For that reason, a connection via 3/4G is the best source and your mobile phone could hold the key. Smartphones have the facility for you to create a personal ‘hotspot’ or WiFi network to share your data plan with other Wi=Fi-enabled devices, including the Firestick mentioned earlier.
You may find, however, that the places that you camp are also areas that tend to be flaky for mobile phone reception and so it may be that you need to consider some form of 4G system to install into your vehicle, to provide you with a reliable connection wherever you travel. The rooftop antenna makes a significant difference to the coverage footprint given by mobile operators and while blackspots do still exist, you will be surprised how rare these can be. What’s more, if you’re abroad, you can roam onto any network (except when using Three, who have ‘roaming partners’) meaning you’re less likely to be without a signal in Europe than you are at home.
Regardless of if you’re using your mobile phone or a 4G system, you’re going to need a suitable data SIM card. Unlimited data is now readily available from all networks, starting at £25 or less on a pre-paid (non contract) basis from ‘Smarty’ (smarty.co.uk) which is on the Three network. Smarty allows you to take out a data plan for 30 days and pause it for up to 6 months meaning you don’t have to pay for the months you don’t use. Both Vodafone and EE offer Unlimited SIM’s from £30 and Three from £20 on varying contract lengths.
What about use in Europe? If you’ve ever tried to use BBC iPlayer on campsite WiFi then you’ll know it won’t work because it ‘knows’ your abroad. Not so on a 3/4G connection on a UK SIM card, your traffic is routed through the UK and so all of your streaming applications work just like at home.
The biggest consideration when abroad is data use. Streaming TV uses roughly 500MB per hour in standard definition, let’s face it, after a glass of wine nobody can tell the difference on the TV in your motorhome. When starting a programme, it’s wise to check what the quality is set to maximise your data.
Each network imposes various limits on the amount of data you can use abroad. For EE it’s 15GB, Three 15GB PAYG and 19GB contract, Vodafone 25GB for its ‘Unlimited’ plans. Seemingly O2 doesn’t enforce any data limits, but is known to use traffic management policies to reduce the permissible speeds and are more likely than most to point out that you’ve been outside the UK for more than 2 months.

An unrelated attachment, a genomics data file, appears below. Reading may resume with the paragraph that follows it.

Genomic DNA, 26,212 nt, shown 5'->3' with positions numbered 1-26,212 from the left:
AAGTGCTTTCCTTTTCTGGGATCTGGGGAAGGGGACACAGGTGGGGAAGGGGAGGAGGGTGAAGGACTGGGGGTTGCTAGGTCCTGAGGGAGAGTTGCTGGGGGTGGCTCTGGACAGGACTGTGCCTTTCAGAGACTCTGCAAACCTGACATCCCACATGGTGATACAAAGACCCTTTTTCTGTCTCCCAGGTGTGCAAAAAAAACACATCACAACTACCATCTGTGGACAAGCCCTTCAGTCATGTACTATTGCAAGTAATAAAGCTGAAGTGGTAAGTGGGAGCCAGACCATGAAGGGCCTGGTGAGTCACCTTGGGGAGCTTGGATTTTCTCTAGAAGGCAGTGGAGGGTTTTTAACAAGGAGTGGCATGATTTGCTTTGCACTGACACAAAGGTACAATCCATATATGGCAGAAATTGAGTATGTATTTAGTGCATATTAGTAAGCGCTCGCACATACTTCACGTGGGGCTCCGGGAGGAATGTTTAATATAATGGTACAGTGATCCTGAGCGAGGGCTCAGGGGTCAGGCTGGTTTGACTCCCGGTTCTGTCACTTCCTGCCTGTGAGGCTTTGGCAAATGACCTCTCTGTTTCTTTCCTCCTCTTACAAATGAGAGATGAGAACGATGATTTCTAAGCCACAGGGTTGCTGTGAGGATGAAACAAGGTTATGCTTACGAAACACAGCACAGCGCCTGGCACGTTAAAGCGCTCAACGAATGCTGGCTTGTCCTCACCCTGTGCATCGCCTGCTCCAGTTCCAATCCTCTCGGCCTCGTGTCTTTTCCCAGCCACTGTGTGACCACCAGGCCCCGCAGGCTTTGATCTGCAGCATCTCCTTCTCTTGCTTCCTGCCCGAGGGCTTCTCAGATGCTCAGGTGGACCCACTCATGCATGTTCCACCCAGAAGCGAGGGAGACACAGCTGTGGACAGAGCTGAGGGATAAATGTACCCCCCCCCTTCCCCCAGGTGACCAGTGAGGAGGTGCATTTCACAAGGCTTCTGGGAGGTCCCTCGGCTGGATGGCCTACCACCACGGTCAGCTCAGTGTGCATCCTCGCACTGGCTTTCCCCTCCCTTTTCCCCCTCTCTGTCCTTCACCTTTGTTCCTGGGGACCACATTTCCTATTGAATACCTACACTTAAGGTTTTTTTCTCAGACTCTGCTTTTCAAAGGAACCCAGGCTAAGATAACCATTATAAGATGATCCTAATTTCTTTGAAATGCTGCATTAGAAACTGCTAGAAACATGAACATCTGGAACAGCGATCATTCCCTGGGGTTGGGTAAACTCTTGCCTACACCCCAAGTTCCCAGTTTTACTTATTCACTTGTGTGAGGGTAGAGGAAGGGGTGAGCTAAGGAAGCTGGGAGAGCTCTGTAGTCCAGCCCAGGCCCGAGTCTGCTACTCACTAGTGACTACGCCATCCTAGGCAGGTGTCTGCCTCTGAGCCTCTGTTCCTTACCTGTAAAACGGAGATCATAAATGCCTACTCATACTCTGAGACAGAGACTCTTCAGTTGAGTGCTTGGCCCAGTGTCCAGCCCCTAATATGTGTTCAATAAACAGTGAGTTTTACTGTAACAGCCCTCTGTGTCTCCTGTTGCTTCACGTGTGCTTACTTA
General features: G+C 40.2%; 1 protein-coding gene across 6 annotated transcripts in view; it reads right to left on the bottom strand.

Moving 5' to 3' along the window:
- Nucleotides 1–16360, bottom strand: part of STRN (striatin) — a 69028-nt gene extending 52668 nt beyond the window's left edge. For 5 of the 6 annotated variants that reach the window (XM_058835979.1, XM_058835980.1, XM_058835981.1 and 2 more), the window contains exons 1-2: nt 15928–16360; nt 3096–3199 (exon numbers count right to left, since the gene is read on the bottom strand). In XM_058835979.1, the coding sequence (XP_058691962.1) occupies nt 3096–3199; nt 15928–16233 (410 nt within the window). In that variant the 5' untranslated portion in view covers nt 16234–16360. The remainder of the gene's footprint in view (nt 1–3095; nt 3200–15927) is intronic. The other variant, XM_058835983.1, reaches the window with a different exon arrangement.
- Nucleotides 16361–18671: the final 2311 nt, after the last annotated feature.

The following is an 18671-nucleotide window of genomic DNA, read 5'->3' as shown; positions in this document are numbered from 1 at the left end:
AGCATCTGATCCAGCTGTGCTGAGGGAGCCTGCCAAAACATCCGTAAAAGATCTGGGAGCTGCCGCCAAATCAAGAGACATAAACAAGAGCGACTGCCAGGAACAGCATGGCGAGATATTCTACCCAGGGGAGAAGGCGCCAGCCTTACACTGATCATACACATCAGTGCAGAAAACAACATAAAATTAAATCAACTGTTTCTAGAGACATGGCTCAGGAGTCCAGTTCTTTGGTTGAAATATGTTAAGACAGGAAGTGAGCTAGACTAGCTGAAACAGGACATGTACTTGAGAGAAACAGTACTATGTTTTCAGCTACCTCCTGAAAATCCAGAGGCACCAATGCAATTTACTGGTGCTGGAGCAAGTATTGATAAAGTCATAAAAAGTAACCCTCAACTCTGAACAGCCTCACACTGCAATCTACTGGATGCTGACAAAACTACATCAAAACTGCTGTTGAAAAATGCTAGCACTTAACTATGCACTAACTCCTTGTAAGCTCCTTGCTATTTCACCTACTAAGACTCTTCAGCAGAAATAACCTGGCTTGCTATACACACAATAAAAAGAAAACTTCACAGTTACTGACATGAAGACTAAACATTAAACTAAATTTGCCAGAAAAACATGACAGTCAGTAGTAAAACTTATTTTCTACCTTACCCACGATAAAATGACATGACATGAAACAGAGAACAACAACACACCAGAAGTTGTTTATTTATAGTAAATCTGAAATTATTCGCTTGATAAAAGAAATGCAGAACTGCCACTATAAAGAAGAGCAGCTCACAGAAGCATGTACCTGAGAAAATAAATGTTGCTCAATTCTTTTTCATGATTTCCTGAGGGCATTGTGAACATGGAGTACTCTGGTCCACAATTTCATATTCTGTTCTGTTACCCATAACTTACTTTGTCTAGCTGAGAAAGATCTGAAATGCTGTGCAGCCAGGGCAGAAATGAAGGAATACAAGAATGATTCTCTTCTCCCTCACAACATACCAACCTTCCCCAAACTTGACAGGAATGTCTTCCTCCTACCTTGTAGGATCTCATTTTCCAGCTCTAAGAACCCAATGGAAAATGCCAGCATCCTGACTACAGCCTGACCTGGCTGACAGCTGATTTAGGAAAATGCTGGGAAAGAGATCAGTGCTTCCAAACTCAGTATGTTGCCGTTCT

The most tried and tested SIM is the Vodafone 50GB Mobile Broadband SIM, all of which can be used abroad and enough for roughly 100 hours of TV a month with no reported instances of SIM’s being blocked due to time spent abroad. This is available on a 30-day contract for £30pm direct from Vodafone or when purchased with a 4G system we can discount it to £15pm on a 12 month contract and for a limited time, more than double the data to 110GB for the same price.
Sky customers can opt for a Sky Mobile SIM which gives ‘unlimited streaming’ – apparently even in Europe, the caveats being that you can only use Sky Go on a mobile device (not a TV) and any advert breaks eat into your data allowance of which 50MB must remain in order for you to stream. SkyGo itself can be used in Europe for up to 37 consecutive days, longer if via a UK IP address and/or a friend or family member can log in for you back home to reset the counter.
Getting into the mindset of paying monthly for something and potentially not fully benefitting from that on some months depending on the data plan selected is often the biggest hurdle. However, if you consider that the most popular Satellite System is around £2500 fitted vs £400 for a 4G system, you can buy more than 11.5 years’ worth of data at £15pm or almost 6 years at £30.
Payload is also a contributory factor, with the 4G Roof Antenna weighing just under 1KG compared to the general weight of a satellite system sitting at roughly 11KG – 15KG.
If you haven’t already joined the streaming revolution, think about picking up a Firestick on Black Friday or putting it on your Christmas list.
1 Source “https://www.ofcom.org.uk/__data/assets/pdf_file/0026/149075/ampere-analysis-current-status-future-development.pdf
2 Source* https://www.ofcom.org.uk/__data/assets/pdf_file/0019/160714/media-nations-2019-uk-report.pdf